Behavioural sleep problems | Sorting out sleep problems | children sleeping

Behavioural sleep problems

In truth, behavioural sleep problems are far more common than medical ones.  Children aren’t born bad sleepers but they can be born a light sleeper which may be interpreted as a ‘bad’ sleeper,’ Blunden explains. ‘Sleep problems are hugely misunderstood and under diagnosed, yet manageable.
Blunden says toddlers need 12 to 14 hours sleep daily and primary school kids 10 to12. Research suggests without this sleep, children don’t function as well.  ‘They’re more irritable, aggressive, hyperactive, fidgety, and can’t concentrate or remember information, compromising learning. They get sick more and have an increased risk of accidents,’ Blunden says.

Any parent – or child who doesn’t want to sleep – can tell you there are many reasons for behavioural sleep problems such as, a child:

* not being able to fall asleep – because they don’t know how, don’t want to or are used to being put to sleep by parents
* being too excited or stimulated
* not wanting to sleep alone
* being sick, scared, anxious,
* feeling they are not spending enough time with their parents, which might be why they get up seeking attention.

Sorting out sleep problems

A conversation between parents and their child is usually a good place to start sorting out these problems.  Also making sure your child has a regular bedtime routine will help. A regular routine that includes dinner, bath, quiet time and bed seems to help children wind down and relax before bed. Children will usually settle better in a quiet and comfortable room.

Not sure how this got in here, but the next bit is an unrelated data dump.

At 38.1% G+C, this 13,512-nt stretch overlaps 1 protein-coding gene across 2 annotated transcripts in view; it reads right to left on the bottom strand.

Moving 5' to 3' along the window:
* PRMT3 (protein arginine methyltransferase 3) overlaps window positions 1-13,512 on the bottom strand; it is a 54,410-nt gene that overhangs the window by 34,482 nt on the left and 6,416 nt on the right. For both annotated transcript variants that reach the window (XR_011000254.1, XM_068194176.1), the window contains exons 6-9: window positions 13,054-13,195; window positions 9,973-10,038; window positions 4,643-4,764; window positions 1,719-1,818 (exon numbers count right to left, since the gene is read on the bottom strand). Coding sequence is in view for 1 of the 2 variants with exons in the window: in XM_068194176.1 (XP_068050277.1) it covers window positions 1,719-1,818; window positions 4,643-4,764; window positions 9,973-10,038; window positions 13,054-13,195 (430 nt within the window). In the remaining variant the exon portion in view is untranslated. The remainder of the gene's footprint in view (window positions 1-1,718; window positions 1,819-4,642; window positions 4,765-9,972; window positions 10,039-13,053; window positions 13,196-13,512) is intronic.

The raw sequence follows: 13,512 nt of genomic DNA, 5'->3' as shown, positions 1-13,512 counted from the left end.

Sleep experts recommend the following tips:

* Encourage your child to fall asleep on their own from age six months (put babies down when drowsy rather when already asleep)
* Use reward systems (star charts culminating in a lucky dip or favourite outing) to motivate preschool and school-age kids, especially if they are getting out of bed or coming into your bed at night.
* Talk to your child about any fears or anxieties that might be keeping them awake.
* Before bed, do relaxation, breathing or visualisation exercises (imagine a happy place they like such as the beach or park and help them ‘go there’).
* Install a hall or night light if your child is scared of the dark.
* Encourage relaxing activities such as reading, drawing, listening to quiet music in the hour before bed to help wind down.
* Turn off the television (keep TV out of the bedroom), computer, electronic games and other activities in the hour before bed.
* Avoid strenuous exercise in the few hours before bed but make sure your child gets plenty of exercise during the day.
* Ensure your child isn’t consuming caffeine and limit spicy or salty food which can cause thirsty children to wake.
* Get your child up at the same time every day.

If none of these tricks work, you should probably see a GP who can refer you to a medical specialist, sleep physician or psychologist to investigate why your child struggles with sleep and help you find a solution.

Leave a Comment

Previous post:

Next post: